"Every setting is tuned to make the Ford GT go as fast as possible" – that’s how the Blue Oval describes the V-Max mode of its supercar. It drops the ride height by 50 millimeters (1.96 inches) and stows away all of the aero elements to minimize drag and help reach the quoted 216 mph (348 km/h) top speed. YouTuber Shmee150 wanted to put that number to the test by taking his wonderfully specced GT to an unrestricted section of the Autobahn in Germany.
As you’re about to see, hitting the maximum velocity claimed by Ford is easier said than done. In the first acceleration run in Sport mode and with launch control activated, the GT managed to climb up to 186 mph (300 km/h) according to the digital speedometer. That said, the smartphone’s GPS-based app showing 183 mph (295 km/h) is a more accurate reading and Shmee argues there wasn’t much left in the GT to go faster than that.
Gallery: 2020 Ford GT Heritage, Liquid Carbon Editions
With the twin-turbo 3.5-liter EcoBoost V6 engine being quite thirsty at full tilt and the GT having a small 15.2-gallon tank, it’s no wonder the fuel level dropped by a quarter only after a couple of hard acceleration runs. Talk about first world problems… Switching to V-Max mode really made a difference not just in terms of absolute top speed, but getting there, too. It got up to 202 mph (324 km/h) per the digital speedo or 195 mph (314 km/h) according to the app on Shmee’s smartphone.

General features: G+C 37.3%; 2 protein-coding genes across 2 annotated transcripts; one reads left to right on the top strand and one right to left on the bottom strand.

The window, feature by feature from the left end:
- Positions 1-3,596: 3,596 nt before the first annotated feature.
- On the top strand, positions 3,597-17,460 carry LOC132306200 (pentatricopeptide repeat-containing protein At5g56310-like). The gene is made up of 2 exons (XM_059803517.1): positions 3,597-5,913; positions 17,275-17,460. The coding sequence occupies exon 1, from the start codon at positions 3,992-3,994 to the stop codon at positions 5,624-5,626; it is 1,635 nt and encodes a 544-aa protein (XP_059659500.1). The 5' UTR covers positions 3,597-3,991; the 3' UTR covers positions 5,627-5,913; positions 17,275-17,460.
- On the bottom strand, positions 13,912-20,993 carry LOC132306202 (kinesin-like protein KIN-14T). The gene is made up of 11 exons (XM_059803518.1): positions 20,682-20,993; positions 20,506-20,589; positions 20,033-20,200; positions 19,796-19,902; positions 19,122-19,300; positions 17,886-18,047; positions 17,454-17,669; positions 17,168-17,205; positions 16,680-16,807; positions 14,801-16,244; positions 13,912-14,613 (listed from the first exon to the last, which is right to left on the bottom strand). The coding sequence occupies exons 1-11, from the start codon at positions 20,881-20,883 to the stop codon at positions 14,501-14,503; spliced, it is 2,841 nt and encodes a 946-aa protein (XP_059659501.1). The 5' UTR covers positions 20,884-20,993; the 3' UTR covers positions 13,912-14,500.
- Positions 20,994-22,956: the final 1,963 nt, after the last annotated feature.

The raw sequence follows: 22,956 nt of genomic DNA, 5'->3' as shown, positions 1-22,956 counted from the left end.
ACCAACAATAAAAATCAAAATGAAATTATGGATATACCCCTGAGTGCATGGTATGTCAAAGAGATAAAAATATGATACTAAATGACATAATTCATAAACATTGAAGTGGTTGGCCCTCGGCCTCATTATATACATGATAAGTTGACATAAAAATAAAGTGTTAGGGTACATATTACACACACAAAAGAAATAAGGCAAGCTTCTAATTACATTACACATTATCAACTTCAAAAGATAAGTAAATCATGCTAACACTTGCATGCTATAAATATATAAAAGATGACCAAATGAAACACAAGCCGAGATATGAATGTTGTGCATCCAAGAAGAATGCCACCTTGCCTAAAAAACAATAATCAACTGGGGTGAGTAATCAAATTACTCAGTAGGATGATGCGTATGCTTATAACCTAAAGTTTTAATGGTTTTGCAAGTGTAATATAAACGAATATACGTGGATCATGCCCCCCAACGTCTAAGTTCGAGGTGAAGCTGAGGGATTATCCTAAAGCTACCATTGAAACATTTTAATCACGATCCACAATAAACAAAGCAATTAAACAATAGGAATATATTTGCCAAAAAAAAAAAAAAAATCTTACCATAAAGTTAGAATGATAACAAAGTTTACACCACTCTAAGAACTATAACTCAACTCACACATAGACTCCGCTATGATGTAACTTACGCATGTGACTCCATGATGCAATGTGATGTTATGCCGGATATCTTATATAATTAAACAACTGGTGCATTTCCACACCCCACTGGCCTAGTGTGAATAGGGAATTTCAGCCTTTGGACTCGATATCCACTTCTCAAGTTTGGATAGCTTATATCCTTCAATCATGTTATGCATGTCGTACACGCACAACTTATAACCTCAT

That’s still considerably lower than the official top speed of the Ford GT, but an impressive velocity for a car with “only” a V6. Its tiny fuel tank reared its ugly head after the top speed run in V-Max mode, with available range dropping down to just two and a half miles (4 km). It would seem it’s not only EVs owners who are concerned about range anxiety as even those who can afford a car that kicks off at $500,000 have a similar problem.
By being extremely careful with the accelerator pedal, Shmee eventually reached the gas station and refilled his Liquid Red GT. With the tank full, the supercar got back onto the Autobahn for another speed run, but traffic got in the way and he had to hit the brakes. The rear wing went up to act as an airbrake and stayed there until the car came to a full stop.
A longer and less busy road where the Ford GT could really stretch its legs would likely allow the supercar to reach its claimed top speed, not that 202 mph is any less impressive for a V6.